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Meiotic recombination is initiated by Spo11-generated DNA double-strand breaks (DSBs) . A fraction of total DSBs is processed into crossovers (CRs) between homologous chromosomes, which promote their accurate segregation at meiosis I (MI) . The coordination of recombination-associated events and MI progression is governed by the "pachytene checkpoint",(More)
Proper segregation of chromosomes during meiosis requires the formation and repair of double-strand breaks (DSBs) to form crossovers. Repair is biased toward using the homolog as a substrate rather than the sister chromatid. Pch2 is a conserved member of the AAA(+)-ATPase family of proteins and is implicated in a wide range of meiosis-specific processes(More)
BACKGROUND Homologous recombination promotes proper segregation of chromosomes during meiosis. Programmed double-strand breaks (DSBs) initiate recombination and are repaired preferentially using the homolog rather than the sister chromatid template. In yeast, activation of Mek1 kinase upholds this bias. Mek1 is also a proposed effector kinase in the(More)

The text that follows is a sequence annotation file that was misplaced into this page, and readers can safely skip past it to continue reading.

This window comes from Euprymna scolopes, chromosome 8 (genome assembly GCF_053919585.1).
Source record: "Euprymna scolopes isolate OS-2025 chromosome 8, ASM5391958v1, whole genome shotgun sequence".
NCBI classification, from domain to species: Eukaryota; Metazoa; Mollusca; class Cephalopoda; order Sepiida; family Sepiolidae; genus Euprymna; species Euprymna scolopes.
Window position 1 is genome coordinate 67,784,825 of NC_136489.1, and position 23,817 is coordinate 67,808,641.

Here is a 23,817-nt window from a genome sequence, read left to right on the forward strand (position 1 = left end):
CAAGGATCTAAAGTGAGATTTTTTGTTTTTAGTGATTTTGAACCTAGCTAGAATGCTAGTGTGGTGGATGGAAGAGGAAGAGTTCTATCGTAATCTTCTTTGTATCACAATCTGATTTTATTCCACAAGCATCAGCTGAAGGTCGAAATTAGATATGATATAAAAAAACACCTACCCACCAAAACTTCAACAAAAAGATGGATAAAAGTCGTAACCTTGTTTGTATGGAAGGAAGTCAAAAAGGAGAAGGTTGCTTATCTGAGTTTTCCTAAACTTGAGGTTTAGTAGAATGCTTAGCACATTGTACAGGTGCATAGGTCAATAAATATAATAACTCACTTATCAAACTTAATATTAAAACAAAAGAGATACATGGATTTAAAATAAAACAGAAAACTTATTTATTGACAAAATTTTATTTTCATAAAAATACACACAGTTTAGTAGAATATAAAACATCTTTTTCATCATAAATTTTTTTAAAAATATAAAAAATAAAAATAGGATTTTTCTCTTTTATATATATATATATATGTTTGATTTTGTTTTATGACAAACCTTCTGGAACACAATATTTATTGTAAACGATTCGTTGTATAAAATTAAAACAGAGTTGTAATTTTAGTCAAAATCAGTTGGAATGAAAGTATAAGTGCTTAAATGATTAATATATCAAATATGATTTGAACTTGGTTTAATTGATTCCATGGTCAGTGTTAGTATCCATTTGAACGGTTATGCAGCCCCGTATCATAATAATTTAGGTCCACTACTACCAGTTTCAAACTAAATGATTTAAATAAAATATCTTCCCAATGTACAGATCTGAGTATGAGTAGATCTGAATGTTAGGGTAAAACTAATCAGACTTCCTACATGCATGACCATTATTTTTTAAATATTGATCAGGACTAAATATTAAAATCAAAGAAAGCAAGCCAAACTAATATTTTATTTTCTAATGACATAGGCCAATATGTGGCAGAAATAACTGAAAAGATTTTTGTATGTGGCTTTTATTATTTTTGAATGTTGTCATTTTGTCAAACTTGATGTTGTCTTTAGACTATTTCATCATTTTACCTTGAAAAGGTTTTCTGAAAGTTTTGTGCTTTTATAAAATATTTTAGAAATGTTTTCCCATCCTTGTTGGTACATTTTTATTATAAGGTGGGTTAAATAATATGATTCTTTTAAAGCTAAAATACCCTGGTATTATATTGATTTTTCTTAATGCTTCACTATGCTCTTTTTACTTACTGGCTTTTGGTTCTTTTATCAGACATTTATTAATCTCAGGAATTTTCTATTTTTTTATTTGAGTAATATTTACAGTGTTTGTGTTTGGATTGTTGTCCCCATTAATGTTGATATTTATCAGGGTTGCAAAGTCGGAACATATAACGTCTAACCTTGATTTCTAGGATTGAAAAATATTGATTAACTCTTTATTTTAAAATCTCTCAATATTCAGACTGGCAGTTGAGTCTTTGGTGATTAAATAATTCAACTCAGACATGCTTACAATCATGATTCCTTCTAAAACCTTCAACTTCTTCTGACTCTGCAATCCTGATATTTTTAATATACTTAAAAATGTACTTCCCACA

Homolog pairing and crossing over during meiosis I prophase is required for accurate chromosome segregation to form euploid gametes. The repair of Spo11-induced double-strand breaks (DSB) using a homologous chromosome template is a major driver of pairing in many species, including fungi, plants, and mammals. Inappropriate pairing and crossing over at(More)
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